Three of Cups Winery: A Celebration of Wine

A Sip Wines "Winelight"

Lisa Swei, Co-owner & wearer of many hats
Mike Metheny, Co-owner & winemaker

As I'm fond of saying, a day without learning is a day wasted. Fortunately, writing this Winelight on Three of Cups Winery in Washington State more than fit the bill. Did you know "Three of Cups" is a card in a Tarot deck? Do you actually know what Tarot is? Do you want to know why Lisa Swei and Mike Metheny, co-owners of Three of Cups Winery, chose this card to represent their wine journey and their incredible wines? Of course you do! Don't waste your day, dear reader. Read on and learn.

This story begins with a pizza.

As so many good stories—and evenings. We go back, back, WAY back, to when Lisa and Mike were two friends working in the tech industry. Nothing monumental, just Mike bringing Lisa a bottle of wine that he made in his garage and instructing her to drink it with some pizza.

Lisa, being a rational person, didn’t need to be told twice to eat a pizza and drink some wine, so that’s what she did. And being rational, she was also like, what are you doing making wine in your garage? I imagine Mike shrugging nonchalantly, oh I just dabble, my wife and I might start a winery someday, no big deal.

Well actually, this story begins with a bad batch of Pinot Noir.

Which was absolutely NOT a Three of Cups wine. No, this particular bad Pinot came a few years after the pizza, but early enough that Lisa and Mike were still working in the tech industry and Three of Cups was just a twinkle in their eyes. One night, after having dinner, the two friends were drinking brandy that Mike had made from that fateful bad batch of Pinot when Lisa asked him if he still wanted to start a winery.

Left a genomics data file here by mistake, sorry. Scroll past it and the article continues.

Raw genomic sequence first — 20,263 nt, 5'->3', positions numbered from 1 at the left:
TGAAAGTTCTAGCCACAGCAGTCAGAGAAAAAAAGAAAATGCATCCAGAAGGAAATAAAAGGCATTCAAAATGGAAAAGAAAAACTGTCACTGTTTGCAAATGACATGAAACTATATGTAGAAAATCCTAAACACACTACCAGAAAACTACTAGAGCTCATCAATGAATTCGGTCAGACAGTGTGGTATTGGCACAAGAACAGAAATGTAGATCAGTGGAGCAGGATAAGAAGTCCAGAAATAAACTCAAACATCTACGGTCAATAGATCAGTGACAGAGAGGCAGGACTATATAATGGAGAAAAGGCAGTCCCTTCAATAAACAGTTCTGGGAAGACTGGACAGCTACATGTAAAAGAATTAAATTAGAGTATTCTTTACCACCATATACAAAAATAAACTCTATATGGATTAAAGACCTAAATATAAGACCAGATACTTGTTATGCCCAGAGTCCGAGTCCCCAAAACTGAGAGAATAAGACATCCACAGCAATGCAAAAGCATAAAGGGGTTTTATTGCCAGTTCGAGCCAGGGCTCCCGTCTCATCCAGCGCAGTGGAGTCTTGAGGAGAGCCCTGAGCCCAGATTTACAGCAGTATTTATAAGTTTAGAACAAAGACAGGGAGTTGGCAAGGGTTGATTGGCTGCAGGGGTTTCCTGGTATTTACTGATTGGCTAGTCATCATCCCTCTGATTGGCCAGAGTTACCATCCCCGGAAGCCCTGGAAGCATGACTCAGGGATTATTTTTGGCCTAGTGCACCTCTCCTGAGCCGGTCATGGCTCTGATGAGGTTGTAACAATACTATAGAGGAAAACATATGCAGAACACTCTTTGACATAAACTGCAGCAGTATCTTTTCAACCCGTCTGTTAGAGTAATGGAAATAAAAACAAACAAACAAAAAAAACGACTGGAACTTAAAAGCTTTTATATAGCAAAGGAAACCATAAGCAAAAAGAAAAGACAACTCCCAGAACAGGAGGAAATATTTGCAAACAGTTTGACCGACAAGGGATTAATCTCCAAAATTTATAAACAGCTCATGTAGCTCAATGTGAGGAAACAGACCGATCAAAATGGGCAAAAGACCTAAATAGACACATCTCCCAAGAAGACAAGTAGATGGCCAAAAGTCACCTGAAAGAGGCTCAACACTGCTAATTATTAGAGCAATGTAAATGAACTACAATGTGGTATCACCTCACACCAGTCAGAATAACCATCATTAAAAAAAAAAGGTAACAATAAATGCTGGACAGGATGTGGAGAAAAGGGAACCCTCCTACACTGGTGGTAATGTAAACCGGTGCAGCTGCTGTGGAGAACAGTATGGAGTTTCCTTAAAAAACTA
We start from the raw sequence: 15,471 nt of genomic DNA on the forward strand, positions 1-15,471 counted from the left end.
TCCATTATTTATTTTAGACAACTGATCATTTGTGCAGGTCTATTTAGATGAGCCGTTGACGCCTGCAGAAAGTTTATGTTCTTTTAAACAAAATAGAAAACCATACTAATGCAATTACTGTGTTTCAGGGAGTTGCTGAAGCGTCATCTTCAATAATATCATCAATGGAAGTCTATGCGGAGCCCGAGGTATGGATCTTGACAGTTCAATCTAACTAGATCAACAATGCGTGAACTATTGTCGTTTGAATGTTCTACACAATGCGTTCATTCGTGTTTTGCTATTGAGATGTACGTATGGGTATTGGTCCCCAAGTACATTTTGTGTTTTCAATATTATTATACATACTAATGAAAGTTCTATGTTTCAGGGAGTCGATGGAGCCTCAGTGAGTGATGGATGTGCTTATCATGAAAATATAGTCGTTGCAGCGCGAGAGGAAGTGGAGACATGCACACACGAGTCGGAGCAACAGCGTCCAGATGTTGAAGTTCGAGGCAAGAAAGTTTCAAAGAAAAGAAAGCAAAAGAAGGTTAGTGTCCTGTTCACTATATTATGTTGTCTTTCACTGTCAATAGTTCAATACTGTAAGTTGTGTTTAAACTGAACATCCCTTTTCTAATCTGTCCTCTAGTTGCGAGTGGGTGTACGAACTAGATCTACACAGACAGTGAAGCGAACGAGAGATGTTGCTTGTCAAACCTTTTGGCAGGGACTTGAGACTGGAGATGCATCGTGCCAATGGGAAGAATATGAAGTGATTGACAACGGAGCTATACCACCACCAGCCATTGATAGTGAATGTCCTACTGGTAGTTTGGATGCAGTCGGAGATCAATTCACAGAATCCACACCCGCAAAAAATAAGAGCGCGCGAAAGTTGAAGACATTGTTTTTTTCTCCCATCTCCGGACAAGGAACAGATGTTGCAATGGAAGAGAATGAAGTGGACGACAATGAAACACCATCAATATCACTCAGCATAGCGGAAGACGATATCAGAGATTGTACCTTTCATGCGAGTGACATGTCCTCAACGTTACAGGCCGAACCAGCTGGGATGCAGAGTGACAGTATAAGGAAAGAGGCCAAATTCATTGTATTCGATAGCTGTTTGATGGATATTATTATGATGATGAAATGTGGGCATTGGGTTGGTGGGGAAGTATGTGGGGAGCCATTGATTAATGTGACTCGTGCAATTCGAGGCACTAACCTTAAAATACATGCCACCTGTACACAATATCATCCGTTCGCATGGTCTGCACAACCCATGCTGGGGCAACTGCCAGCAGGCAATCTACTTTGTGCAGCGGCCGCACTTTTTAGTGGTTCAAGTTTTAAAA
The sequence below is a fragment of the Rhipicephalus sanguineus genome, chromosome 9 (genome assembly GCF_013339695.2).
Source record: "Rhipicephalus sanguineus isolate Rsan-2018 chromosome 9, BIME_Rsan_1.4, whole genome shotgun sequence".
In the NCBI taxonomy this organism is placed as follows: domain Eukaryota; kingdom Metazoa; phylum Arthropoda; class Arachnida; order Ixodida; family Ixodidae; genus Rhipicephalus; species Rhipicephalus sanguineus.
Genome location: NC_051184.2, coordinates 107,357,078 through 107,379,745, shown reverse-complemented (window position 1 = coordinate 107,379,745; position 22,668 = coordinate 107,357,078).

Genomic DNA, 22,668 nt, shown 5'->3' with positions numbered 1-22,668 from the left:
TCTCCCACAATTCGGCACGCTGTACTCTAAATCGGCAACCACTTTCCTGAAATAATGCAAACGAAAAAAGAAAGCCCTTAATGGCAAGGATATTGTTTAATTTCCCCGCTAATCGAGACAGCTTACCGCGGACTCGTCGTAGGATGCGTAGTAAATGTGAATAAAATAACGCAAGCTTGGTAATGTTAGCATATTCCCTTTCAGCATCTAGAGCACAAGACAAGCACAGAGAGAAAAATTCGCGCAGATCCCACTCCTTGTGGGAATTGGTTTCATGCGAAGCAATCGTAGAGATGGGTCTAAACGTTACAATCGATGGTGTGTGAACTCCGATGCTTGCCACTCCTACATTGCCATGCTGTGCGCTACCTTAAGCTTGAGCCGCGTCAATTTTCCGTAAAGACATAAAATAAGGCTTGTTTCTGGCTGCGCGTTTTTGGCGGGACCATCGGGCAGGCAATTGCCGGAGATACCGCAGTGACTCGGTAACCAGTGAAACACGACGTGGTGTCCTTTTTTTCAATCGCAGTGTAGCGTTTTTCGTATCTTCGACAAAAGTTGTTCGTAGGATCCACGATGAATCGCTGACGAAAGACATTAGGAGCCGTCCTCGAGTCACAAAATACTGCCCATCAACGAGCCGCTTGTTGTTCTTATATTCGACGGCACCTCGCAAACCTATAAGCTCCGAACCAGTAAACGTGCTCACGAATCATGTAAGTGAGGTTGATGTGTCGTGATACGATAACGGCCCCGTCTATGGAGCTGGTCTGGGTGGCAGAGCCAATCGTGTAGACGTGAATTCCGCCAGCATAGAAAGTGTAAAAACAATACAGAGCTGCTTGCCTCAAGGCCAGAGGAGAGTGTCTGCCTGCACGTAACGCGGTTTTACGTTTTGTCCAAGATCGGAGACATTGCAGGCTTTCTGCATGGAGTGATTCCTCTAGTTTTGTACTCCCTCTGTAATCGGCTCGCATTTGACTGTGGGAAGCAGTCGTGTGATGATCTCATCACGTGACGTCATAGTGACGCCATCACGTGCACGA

Funny she should ask, because yes, he did.

A love of anything fermented.

That’s Mike, and he said that to me almost verbatim. Probably doesn’t come as a surprise given that the first few paragraphs of this story involve a wine and a brandy, each made by Mike. Actually, Mike launched himself into the wine world before it was even on Lisa’s radar; he enrolled in viticulture coursework in 2006 and bounced around as a winery volunteer for years after that just to learn more about wine.

One of the most interesting things he learned in that time was that many of the winemakers in the region weren’t technically “educated,” meaning with fancy certificates or degrees. They were just in the family wine business, and that was enough. (Which, if you're familiar with the literary technique of "foreshadowing," is actually quite a skillful demonstration thereof.)

Mike was hooked except for one thing: after rising so high in the tech world, he wasn't sure about stepping back down to assistant level in his 40s. Lisa’s proposal couldn’t have come at a more fortuitous moment, and it solved everything—helped greatly by the fact that they had been friends for 20 years, and he trusted their partnership.